Guerrero, on Mexico's southwestern coast, is home to Acapulco and Ixtapa--the former an old Spanish port, the latter created by the government to lure tourists. Folks from Guerrero make up a sizable portion of those migrating to the States, and many restaurants in Chicago serve Guerrerense specialties.
Vuelve a la vida
Vuelve a la vida (translation: "come back to life!") is a spicy seafood cocktail that may be just the way to greet the dawn after a night of partying on Guerrero's "Mexican Riviera." Freshness is crucial with a dish like this, so it's best ordered in a place that specializes in seafood and moves product briskly. I've enjoyed good versions at Playa Azul Ostioneria (4005 N. Broadway, 773-472-8924) and La Condesa (1003 N. Ashland, 773-276-5121), but probably the most succulent rendition of this Acapulco antojito ("snack") was at Frontera Grill (445 N. Clark, 312-661-1434): oysters can never be too fresh, and a dish of absolutely pristine marine life is something that few local chefs besides Rick Bayless can consistently deliver.
Perhaps the signature meat dish of Guerrero, cecina is a salted and dried beef preparation that originated in Spain; dehydration concentrates the flavor of the meat, which is rehydrated before cooking, then usually grilled.
Not surprisingly, La Cecina (1934 W. 47th, 773-927-9444) puts out a delectably toothy version very good on the house-made tortillas. Machacado con huevo at "the other" Nuevo Leon (3657 W. 26th, 773-522-1515) is a simple taco with cecina and scrambled eggs, a nice neutral platform for the intense meat. At the remarkable La Casa de Samuel (2834 W. Cermak, 773-376-7474) you can try venison cecina along with many other exotic meats including bull's testicles, wild boar, and rattlesnake.
Goat and beef are usually the featured meats on a barbacoa platter, traditionally baked or steamed in an earthen pit. La Quebrada (4859 W. Roosevelt, Cicero, 708-780-8110), named after the famous cliff-diving spot in Acapulco, serves a barbacoa de chivo, moist goat chunks with a slightly pink center served with cilantro and onion. At Carnitas Don Rafa (4617-19 S. Kedzie, 773-847-8342) beef barbacoa is available on weekends, which is frequently when smaller Mexican restaurants prepare other specialty dishes such as carnitas ("little meats") and pozole, Mexico's hominy-based soup. Oddly, the barbacoa here is not pulled into threads but served in large hunks splashed with rather tasteless barbecue-style sauce.
Often barbacoa is sold in containers to go; you can pick it up at La Casa del Pueblo (1834 S. Blue Island, 312-421-4664), Taqueria El Nuevo Mundo (5901 W. Roosevelt, Cicero, 708-656-6503), and at many other taquerias and Mexican grocery stores around the city.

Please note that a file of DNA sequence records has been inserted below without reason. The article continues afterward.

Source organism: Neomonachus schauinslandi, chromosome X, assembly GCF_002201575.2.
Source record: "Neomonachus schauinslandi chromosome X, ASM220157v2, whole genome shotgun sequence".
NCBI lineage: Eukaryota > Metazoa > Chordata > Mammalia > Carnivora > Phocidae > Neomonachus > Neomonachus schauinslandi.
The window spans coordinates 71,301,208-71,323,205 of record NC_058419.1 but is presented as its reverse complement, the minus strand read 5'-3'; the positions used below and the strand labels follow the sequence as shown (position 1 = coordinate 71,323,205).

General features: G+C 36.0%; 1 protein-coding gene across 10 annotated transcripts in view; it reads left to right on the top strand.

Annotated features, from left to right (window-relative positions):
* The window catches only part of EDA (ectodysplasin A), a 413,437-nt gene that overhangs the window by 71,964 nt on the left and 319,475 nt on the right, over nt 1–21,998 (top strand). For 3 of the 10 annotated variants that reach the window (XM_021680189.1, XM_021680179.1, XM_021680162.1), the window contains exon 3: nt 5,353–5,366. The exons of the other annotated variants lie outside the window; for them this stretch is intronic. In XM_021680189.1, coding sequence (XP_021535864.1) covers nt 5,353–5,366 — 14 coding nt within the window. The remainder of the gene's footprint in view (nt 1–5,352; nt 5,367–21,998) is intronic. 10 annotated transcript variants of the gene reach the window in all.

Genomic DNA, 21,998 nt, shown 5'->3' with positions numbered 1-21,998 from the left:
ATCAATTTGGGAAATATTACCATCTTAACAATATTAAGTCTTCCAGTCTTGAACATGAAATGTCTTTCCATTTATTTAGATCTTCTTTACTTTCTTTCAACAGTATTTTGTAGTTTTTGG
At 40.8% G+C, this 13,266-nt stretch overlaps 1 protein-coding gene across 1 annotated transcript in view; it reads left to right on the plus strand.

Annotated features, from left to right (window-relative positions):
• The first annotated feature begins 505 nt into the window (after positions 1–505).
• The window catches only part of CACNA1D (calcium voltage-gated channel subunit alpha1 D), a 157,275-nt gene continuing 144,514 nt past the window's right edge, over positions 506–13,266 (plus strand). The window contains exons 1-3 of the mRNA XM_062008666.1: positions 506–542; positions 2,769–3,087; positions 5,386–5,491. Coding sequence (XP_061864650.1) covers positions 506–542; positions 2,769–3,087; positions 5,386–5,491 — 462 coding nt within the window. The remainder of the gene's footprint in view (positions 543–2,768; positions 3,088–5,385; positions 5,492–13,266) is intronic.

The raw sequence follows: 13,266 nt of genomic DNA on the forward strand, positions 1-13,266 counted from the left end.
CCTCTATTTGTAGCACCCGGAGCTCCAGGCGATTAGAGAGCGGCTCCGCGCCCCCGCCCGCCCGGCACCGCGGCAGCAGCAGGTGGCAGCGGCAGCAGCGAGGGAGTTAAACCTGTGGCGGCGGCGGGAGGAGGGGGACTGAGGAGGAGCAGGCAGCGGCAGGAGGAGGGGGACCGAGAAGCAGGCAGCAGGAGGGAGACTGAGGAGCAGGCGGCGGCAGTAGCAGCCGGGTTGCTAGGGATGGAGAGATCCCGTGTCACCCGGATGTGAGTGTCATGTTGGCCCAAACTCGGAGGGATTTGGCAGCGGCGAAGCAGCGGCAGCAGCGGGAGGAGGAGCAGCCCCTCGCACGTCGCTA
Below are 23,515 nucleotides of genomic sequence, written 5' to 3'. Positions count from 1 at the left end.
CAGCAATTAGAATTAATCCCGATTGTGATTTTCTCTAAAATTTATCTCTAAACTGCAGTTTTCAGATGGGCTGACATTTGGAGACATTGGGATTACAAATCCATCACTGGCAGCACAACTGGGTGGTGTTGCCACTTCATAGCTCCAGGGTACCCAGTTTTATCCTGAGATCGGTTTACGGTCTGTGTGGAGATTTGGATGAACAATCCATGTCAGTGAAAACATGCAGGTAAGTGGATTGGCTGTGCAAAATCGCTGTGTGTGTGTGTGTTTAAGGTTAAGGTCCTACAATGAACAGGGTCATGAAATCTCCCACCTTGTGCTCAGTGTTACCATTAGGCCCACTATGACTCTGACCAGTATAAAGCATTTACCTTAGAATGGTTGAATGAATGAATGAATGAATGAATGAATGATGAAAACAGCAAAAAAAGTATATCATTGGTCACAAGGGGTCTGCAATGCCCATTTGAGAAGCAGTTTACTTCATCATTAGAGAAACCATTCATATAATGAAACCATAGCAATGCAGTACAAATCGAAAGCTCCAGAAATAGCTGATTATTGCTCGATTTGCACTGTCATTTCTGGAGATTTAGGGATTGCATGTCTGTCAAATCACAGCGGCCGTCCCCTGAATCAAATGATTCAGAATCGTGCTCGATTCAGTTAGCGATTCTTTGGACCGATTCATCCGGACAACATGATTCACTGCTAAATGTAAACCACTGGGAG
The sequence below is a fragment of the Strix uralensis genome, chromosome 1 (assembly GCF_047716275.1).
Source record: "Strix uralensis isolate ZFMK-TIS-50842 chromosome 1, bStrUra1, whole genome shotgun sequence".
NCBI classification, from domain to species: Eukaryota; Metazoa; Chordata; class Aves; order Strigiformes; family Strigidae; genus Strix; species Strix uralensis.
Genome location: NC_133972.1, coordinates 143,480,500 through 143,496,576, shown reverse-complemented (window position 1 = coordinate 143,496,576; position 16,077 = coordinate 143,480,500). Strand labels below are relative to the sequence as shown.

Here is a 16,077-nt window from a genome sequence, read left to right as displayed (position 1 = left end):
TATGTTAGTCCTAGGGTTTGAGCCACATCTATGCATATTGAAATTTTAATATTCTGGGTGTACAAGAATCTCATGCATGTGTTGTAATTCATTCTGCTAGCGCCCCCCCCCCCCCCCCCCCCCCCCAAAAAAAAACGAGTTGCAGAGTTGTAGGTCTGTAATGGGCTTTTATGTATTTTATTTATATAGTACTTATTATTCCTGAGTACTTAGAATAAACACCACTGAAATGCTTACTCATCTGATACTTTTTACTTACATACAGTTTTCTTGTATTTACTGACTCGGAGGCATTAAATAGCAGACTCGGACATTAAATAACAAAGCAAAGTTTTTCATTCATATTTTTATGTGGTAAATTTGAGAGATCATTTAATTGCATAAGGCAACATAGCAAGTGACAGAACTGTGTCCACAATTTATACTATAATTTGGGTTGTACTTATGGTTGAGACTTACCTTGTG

Pozole comes in several colors, but in Guerrero it's typically green. At Pozoleria San Juan (1523 N. Pulaski, 773-276-5825) you can get red, white, or green versions, the last made by chef-owner Jackie Aguilar, a native of Guerrero, with tomatillos, serrano chiles, and green mole, served with raw cabbage and chicharrones, crunchy bits of pork skin. At Manolo's storied food stand at the Maxwell Street Market (Canal at Roosevelt) every Sunday you can chomp on a delicious Guerrero-style pork taco in green sauce, a tangy, moist mess so good you won't mind spending the rest of your market day with sticky fingers.
It's possible to make a meal of the green mole of Guerrero, and I've almost done that a few times at Sol de Mexico (3018 N. Cicero, 773-282-4119). Here the seemingly simple green mole with pipian, a kind of pumpkin seed, is deeply complex. It's wonderful with chef Carlos Tello's house-made tortillas.
Many Mexican regions have a signature way of making tamales, and within a three-block area on Clark Street you can sample two very different styles from Guerrero. Cuetzala (7360 N. Clark, 773-262-9417) serves an unusual species of Guerrerense tamale called nejos, a sheet of slightly gelatinous masa cooked in a banana leaf and used to scoop sauce into your mouth. A few blocks south at Tamales Lo Mejor de Guerrero (7024 N. Clark, 773-338-6450) you pay ten bucks for a dozen transcendent tamales handcrafted by Guerrerense grannies in the back room. Filled with cheese, peppers, meat, or fruits like pineapple and strawberries, these tamales are thick as a sub sandwich and preternaturally light, paradigms of Mexico's magnificently simple, satisfying cuisine. --David Hammond
Art accompanying story in printed newspaper (not available in this archive): Elizabeth Tamney (map), Jim Newberry (photos).